Finally, and I say this carefully, consider stuff like having a few glasses of wine to blunt the edges before exploring some of this stuff now and then. Obviously, I don't want you to become an addict, but mild depressants such as wine used in moderation may be helpful as part of as structured evening where you have a variety of other activities to pay attention to-- complex music, a subtly-spiced dinner, an aesthetically-set table with different textures to notice (maybe a hand-blown glass vase with fragrant fresh flowers, decadent chocolate cake for dessert and a multiplicity of other flavors, a fuzzy/brilliantly-colored table-cloth, an engraved set of differently-shaped forks and spoons, etc). Sit with the wine and close your eyes and focus on the music. Don't try to feel, simply try to relax instead. Become a receptacle for your sensations, which is what you are already; it's not a process of transformation but simply paying attention. Start with taste, touch, smell, proceed to hearing, then to movement, and finally to improvisation. Feeling is ineffable, and best evoked rather than chased after.
posted by reenka at 11:17 PM on November 11, 2011 [5 favorites]

I wish I could tell you what worked for me, because I've had a lot of trouble identifying my feelings. Most of it I've just worked out painfully slowly over the course of regular interaction with a therapist, which has sometimes been helped along by the odd therapy- or chance- or weird-relationship-inspired breakthrough.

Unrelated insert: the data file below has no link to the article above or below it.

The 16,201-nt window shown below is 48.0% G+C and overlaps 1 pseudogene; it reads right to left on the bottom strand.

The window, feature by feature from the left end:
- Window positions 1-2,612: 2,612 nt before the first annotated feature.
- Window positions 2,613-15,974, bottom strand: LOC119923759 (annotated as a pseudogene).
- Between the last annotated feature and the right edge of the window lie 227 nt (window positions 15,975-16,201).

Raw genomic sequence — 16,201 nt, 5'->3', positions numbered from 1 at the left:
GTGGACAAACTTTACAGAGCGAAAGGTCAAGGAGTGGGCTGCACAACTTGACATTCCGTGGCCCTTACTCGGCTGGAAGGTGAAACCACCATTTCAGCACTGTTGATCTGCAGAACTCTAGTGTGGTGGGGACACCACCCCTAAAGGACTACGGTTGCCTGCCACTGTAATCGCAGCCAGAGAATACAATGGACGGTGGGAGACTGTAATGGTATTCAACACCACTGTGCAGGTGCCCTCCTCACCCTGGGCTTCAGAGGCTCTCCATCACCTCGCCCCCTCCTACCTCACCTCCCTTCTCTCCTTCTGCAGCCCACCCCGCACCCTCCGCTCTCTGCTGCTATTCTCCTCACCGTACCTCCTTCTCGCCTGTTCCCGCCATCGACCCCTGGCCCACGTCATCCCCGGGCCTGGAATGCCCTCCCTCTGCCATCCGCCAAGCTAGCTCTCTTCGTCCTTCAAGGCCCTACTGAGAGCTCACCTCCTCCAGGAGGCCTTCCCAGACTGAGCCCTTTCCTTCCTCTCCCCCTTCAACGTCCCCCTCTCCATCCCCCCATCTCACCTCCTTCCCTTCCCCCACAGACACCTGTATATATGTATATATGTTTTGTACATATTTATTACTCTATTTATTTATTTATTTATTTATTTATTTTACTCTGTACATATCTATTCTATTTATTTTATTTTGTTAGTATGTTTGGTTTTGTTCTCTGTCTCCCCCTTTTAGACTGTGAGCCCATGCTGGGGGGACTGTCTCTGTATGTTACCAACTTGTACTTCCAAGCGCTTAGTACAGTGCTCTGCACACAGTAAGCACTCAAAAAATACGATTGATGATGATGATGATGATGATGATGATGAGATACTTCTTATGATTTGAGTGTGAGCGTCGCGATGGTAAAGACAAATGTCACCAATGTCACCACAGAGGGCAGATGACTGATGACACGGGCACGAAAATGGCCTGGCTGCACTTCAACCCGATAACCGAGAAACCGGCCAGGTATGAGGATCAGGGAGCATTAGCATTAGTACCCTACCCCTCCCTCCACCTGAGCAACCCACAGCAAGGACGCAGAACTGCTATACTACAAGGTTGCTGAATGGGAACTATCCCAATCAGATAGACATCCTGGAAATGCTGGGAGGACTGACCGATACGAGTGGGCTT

This may not be helpful at all, and it may be old news you can't use anymore, but I always found that after I smoked some pot, I could not avoid being hyper-aware of what I was feeling and what I did and didn't like. I quit a couple years ago, but having this as a reference was not unhelpful. A very occasional reference.

Some problems with this strategy, aside from the legal ones (if you don't have a medical card): it makes ADHD worse the next day, it's not a hot idea if you're prone to mania, you probably want to make sure you're getting an indica (rather than a speedy sativa), you don't want to start relying on it or getting too into the escape factor, and soaking yourself in paranoia is counterproductive from a mood-regulation standpoint. I countered the last one by exercising immediately after smoking, avoiding paranoia-inducing situations (i.e. places with people in them), and reading only the gentlest of self-help books. That Which You Are Seeking Is Causing You to Seek by Cheri Huber made a big impact on me when I was delicate and super-receptive. It may have sunk in better that way, actually. (I also tend to avoid work/exercises, though, so I'm not really the target market for these books.)